Wasatch Photonics partnered with CEST and Vienna University of Technology in Austria to support a novel in situ study of corrosion processes using Raman spectroscopy. The study monitored corrosion products on metal surfaces using a compact, probe-based Raman spectrometer in a salt fog chamber.
The process of corrosion is complex and difficult to manage. The established, commonly used experimental techniques provide only limited information. A standardized test, the neutral salt spray test, used to evaluate the corrosion resistance of steels and coatings previously is not suitable for many analytical methods. This in situ study of corrosion using Raman spectroscopy to detect the formation, growth, and evolution of corrosion products on metal surfaces was conducted by monitoring a mild steel plate in alternating salt fog and dry atmospheric conditions over a period of eight days to identify and track key corrosion products.
It is estimated that corrosion costs about 3.4% of the annual global gross domestic product. Research institutions and industries from steel and automotive to oil and gas use different techniques to understand, predict and control corrosion-related processes, including the development or use of coatings and alloys to extend the life span of steel products. The key to improving the cost of corrosion both directly and indirectly in terms of safety and environmental costs, is to better understand the corrosion mechanisms.
In this study, which included Wasatch Photonics’ Senior Staff Scientist Dieter Bingemann, PhD., and used our WP 785 Raman spectrometer, a test was conducted in situ using Raman spectra inside a working salt fog chamber demonstrating the possibility for online investigation of the corrosion process in low carbon steel. Successful use of a compact, cost-effective spectrometer system is an important advance in the field of corrosion monitoring, as it puts in situ monitoring within reach for a much wider range of research and industrial labs. The Wasatch Photonics Raman system employed was sensitive enough to clearly identify five unique iron species present during the corrosion process and track their evolution through the various stages of the salt fog test, making it a viable tool for in situ studies of corrosion across a wide range of needs – in the lab or in the field.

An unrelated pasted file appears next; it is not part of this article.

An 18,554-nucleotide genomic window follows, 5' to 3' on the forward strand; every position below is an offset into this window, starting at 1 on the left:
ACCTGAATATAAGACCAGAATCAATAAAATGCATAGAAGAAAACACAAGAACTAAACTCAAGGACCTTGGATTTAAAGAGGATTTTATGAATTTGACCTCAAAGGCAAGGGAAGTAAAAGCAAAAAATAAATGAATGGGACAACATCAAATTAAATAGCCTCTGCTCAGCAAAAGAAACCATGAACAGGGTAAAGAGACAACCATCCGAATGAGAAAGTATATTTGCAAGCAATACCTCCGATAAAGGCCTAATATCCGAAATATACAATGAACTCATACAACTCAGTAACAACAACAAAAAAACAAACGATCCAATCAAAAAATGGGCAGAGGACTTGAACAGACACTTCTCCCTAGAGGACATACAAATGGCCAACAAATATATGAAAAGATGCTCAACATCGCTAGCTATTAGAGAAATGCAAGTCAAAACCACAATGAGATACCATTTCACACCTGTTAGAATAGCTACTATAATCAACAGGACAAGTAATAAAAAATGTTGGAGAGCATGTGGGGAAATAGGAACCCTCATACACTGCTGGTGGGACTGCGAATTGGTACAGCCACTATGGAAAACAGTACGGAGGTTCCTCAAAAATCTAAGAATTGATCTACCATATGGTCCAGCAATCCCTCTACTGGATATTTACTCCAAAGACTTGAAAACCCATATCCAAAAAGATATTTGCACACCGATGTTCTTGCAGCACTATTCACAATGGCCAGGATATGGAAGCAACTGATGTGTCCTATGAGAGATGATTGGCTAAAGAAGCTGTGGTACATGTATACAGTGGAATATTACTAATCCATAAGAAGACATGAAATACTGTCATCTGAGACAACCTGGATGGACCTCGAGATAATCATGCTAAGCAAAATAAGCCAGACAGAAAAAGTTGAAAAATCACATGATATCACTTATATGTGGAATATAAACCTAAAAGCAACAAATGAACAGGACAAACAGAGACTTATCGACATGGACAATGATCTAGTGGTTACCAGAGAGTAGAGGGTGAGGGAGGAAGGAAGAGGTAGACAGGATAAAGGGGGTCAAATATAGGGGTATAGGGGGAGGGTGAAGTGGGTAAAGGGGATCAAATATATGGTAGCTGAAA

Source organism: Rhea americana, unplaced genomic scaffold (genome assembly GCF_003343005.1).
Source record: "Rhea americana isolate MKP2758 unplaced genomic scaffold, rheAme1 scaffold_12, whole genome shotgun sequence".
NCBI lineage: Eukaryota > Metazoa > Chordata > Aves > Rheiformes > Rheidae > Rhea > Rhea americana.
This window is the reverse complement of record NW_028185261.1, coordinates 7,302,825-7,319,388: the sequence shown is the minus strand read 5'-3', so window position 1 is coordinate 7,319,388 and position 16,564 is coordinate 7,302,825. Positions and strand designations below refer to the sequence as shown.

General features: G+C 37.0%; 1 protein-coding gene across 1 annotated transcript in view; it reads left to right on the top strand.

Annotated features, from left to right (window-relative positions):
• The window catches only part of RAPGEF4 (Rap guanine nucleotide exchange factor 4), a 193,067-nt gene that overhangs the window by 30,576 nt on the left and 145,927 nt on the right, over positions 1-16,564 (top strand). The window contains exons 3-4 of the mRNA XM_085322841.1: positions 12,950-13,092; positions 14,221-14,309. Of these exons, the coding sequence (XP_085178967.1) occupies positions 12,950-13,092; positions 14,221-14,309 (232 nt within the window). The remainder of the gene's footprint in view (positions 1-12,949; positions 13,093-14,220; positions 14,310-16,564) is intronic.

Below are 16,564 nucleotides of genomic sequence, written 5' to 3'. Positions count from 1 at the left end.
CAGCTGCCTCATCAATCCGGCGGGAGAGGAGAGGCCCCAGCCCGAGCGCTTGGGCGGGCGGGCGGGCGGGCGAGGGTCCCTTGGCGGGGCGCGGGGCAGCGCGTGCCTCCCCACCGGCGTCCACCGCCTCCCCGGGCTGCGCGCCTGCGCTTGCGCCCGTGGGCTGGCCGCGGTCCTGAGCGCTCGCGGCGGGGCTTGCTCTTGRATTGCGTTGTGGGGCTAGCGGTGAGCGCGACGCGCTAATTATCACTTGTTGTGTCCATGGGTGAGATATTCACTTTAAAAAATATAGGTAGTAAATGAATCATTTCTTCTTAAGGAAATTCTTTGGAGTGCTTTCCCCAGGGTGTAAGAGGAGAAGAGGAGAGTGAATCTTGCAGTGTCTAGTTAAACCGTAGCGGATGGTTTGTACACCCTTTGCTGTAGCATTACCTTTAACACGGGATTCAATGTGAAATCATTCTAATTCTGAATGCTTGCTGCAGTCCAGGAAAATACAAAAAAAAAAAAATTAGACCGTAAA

Investigating new areas where Raman spectroscopy can be applied to better understand and solve problems that bridge the lab and the field is a key part of our mission at Wasatch Photonics. We wish to extend our thanks to CEST and the Vienna University of Technology for collaborating with us on this study.
Read the entire article in Spectroscopy Magazine’s June Raman supplement.